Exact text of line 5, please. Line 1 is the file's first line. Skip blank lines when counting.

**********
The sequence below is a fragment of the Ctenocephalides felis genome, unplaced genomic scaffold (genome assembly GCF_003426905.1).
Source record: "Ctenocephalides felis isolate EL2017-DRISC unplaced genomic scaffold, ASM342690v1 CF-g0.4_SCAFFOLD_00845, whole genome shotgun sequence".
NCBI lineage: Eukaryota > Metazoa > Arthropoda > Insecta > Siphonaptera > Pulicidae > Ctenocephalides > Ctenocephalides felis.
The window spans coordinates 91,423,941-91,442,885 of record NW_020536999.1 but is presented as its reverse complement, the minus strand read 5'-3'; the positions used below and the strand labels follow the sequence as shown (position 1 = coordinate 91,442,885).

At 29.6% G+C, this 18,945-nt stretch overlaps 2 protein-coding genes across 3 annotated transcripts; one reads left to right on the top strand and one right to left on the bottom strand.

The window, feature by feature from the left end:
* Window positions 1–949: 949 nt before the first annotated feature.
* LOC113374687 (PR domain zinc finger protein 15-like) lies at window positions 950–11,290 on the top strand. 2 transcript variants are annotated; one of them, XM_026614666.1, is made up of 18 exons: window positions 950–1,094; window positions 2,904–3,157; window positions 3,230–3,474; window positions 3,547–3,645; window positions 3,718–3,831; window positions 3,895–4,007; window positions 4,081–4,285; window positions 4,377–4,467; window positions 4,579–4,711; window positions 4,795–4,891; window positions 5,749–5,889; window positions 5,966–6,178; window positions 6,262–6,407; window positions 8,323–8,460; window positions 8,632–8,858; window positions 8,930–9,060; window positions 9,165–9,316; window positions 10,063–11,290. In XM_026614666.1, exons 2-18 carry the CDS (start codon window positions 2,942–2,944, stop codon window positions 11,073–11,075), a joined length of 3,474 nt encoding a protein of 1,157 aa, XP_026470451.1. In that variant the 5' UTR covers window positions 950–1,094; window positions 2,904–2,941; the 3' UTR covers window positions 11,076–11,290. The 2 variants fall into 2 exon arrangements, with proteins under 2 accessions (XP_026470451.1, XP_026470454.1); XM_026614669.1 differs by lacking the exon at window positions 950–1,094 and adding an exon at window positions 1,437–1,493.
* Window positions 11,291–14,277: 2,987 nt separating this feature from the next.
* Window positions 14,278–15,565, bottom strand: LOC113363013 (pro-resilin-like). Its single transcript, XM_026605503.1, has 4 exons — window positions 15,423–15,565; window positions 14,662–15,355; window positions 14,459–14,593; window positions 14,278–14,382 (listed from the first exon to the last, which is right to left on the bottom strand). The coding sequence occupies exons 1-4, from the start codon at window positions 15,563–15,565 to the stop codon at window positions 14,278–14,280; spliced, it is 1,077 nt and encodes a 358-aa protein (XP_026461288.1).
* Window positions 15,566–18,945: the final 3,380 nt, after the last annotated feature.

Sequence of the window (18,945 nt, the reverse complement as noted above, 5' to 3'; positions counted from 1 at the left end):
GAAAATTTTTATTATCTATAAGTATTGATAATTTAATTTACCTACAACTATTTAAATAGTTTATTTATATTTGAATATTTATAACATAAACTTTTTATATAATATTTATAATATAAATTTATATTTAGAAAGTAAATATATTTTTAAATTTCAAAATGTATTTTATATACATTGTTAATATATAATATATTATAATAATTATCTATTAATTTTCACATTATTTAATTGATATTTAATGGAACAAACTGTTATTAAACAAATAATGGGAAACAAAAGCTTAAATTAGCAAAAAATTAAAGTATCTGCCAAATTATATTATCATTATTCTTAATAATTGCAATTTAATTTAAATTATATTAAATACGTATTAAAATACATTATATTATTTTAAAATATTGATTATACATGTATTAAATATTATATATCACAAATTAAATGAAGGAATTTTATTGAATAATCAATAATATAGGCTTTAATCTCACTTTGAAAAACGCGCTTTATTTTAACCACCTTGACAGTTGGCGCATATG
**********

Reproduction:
At 29.6% G+C, this 18,945-nt stretch overlaps 2 protein-coding genes across 3 annotated transcripts; one reads left to right on the top strand and one right to left on the bottom strand.